This transcript has been edited for clarity.
Matthew F. Watto, MD: This is The Curbsiders. I'm Dr Matthew Watto, here with Dr Paul Williams. We are going to be talking about high blood pressure. We recently spoke with a fantastic expert: Dr Wanpen Vongpatanasin, a cardiologist from UT Southwestern. Paul, what was your favorite pearl about hypertension?
Paul N. Williams, MD: It's one of my favorite topics, as an internist, and something I could talk about forever, so it's hard to pick my absolute favorite. I really like the fundamentals, and one thing she brought up was a reminder that in this age of telemedicine and using home blood pressure readings to make determinations, the correlation between home and in-office blood pressure readings isn't necessarily one-to-one. There's a really nice chart in the American College of Cardiology guidelines showing that blood pressure, at certain levels, tends to be a bit lower at home. So you can't use that exact home BP number to make your diagnosis and treatment decisions.
The other thing that I always find really helpful is revisiting this idea of the different types of hypertension.
Infographic by Edison Jyang. Courtesy of The Curbsiders.
We all know essential hypertension (sustained hypertension), where someone's blood pressure is high at home and in the office. That part's easy. And we all know about white coat hypertension (which is maybe not as benign as we thought it was), where blood pressure is high in the office and okay at home, and which may confer some cardiovascular risk. But it's important to remember that in addition to normotension, where you're fine in both settings, there's also masked hypertension, where you are hypertensive at home but not in the office. And that is not — as far as we can tell — a benign condition either. It also confers a fair amount of cardiovascular risk and warrants management. Reviewing those is always really helpful.
Watto: We spent a lot of time talking about blood pressure goals. One thing she said was that a clinic BP of 140 mm Hg is similar to a home BP of 135 mm Hg. But for patients who have a BP of 130 mm Hg in clinic, it was closer to 130 mm Hg at home, too. So if someone is 130 both in clinic and at home, you're good. I like the International Society for Hypertension guidelines because they really simplify things. An acceptable blood pressure is this, and an ideal BP is this. Pretty much what it boils down to is, if you can get the patient to 140/90, high fives all around.
And if you can get somebody under 130/80, and you can do it easily, that seems ideal for most patients. Where the question comes in is if you have someone at 135, are you going to escalate? Are you going to add another med? That's where the decision becomes a lot more nuanced. But in general, it's helpful to think about it like this: If they're under 140, that's acceptable; if they are under 130, that's ideal for a lot of our patients. But logistics, cost, and other things usually factor in there too.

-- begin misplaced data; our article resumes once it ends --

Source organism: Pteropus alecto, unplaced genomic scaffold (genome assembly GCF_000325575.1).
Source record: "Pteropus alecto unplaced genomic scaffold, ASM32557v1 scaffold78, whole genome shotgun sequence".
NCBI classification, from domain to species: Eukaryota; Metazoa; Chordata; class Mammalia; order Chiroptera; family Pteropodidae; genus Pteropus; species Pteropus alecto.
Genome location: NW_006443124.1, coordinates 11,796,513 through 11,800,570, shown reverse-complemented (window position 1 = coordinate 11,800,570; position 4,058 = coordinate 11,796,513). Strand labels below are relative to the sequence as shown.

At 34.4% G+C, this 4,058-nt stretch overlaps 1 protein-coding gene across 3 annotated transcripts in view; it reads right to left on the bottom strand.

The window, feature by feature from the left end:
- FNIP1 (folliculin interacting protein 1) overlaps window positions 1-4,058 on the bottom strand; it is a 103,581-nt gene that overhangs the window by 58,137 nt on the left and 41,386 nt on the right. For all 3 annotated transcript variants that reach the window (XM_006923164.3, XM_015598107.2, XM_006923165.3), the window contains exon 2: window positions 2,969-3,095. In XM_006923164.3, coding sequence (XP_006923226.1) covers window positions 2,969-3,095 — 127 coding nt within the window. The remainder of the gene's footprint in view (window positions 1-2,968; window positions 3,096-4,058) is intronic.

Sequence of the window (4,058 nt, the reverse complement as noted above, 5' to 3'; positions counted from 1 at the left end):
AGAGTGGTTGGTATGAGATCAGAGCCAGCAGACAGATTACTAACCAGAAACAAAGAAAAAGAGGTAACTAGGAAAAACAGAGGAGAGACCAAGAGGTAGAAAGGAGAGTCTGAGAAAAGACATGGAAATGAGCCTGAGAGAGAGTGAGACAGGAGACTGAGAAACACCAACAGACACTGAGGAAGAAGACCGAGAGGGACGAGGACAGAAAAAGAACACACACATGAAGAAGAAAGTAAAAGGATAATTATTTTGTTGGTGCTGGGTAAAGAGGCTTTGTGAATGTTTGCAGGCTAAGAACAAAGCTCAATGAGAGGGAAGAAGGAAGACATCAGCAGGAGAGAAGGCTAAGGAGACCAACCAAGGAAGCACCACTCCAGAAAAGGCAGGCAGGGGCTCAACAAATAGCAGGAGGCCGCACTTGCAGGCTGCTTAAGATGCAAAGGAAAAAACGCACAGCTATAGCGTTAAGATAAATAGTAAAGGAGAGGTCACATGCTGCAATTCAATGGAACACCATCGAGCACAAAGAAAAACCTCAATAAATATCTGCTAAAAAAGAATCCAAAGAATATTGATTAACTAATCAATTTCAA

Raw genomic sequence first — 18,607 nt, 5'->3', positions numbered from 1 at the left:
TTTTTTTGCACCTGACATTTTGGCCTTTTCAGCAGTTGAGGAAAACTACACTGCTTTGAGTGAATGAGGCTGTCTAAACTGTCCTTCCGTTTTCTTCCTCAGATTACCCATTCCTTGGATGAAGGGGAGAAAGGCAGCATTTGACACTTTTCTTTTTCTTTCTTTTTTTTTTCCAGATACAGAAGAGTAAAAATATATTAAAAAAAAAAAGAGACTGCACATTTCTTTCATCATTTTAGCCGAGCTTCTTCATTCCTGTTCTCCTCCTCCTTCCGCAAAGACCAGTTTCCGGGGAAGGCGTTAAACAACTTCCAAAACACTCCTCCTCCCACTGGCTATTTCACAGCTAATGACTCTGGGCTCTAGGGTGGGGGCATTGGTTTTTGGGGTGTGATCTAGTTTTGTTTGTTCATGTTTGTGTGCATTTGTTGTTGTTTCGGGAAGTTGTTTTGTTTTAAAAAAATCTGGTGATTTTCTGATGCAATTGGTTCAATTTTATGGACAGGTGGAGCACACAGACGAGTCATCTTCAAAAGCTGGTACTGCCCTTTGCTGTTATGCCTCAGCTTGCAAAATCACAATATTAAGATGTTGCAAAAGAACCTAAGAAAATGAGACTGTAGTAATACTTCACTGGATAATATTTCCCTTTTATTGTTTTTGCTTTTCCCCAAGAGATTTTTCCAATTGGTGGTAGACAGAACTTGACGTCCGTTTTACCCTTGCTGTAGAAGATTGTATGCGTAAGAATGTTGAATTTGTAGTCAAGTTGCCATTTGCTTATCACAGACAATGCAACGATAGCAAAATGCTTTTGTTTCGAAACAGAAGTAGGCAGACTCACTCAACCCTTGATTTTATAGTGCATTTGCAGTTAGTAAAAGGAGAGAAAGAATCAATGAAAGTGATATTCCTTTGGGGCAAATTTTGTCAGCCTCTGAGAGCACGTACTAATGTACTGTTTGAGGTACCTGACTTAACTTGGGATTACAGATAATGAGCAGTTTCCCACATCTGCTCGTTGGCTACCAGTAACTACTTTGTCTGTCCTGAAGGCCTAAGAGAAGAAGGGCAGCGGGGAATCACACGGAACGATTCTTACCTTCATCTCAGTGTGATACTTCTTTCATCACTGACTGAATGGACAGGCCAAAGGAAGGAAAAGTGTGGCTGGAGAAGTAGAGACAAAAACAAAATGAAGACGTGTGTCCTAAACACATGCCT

Williams: One of the pearls that I seem to recall you liking is when we talked about not all home BP cuffs being the same. Dr Vongpatanasin gave us a nice online tool to see whether the device that the patient is using is validated or any good at all.
Watto: Yes, it was validateBP.org. Whether you are working in a hospital or a clinic or are looking for home BP devices, they list those that are recommended by cardiologists and experts in hypertension. You can copy the model number and paste it into your favorite retailer.
Let's talk about treatment. Spironolactone has become my go-to fourth-line blood pressure medicine. But she gave me a little bit of pause. Both of us are middle-aged men; what did you think about her guidance on spironolactone?
Williams: It's a good and effective medication. We use it for lots of things. I'm with you. I actually think it's probably underutilized as a next-line medication when you've tried the usual suspects. But she did raise the point about the potential adverse effects. You mentioned our respective manliness, and particularly with men, you do worry about gynecomastia, which I think we're all aware of but sometimes forget to counsel patients about. And then the sexual side effects, and specifically things like erectile dysfunction and reduced libido, are probably also worth at least having some anticipatory counseling with patients if you are starting them on spironolactone.
Watto: She mentioned asking about breast tenderness or gynecomastia symptoms, which tend to happen at higher doses but still might push some men away from it. It just depends on the blood pressure and the patient.
This is just a taste of what was a fantastic podcast with a fantastic expert. If you'd like to hear the rest of it, you can check it out at #254 Hypertension Update with Dr Wanpen Vongpatanasin. And you can also join our mailing list and get a PDF copy of our show notes every week.
Thank you for watching.
The Curbsiders are a national network of students, residents, and clinician educators from across the country, representing 15 different institutions. They "curbside" experts to deconstruct various topics in the world of medicine to provide listeners with clinical pearls, practice-changing knowledge, and bad puns. Learn more about their contributors and follow them on Twitter.
© 2021 WebMD, LLC
Cite this: When to Trust Those Home Blood Pressure Readings - Medscape - Apr 08, 2021.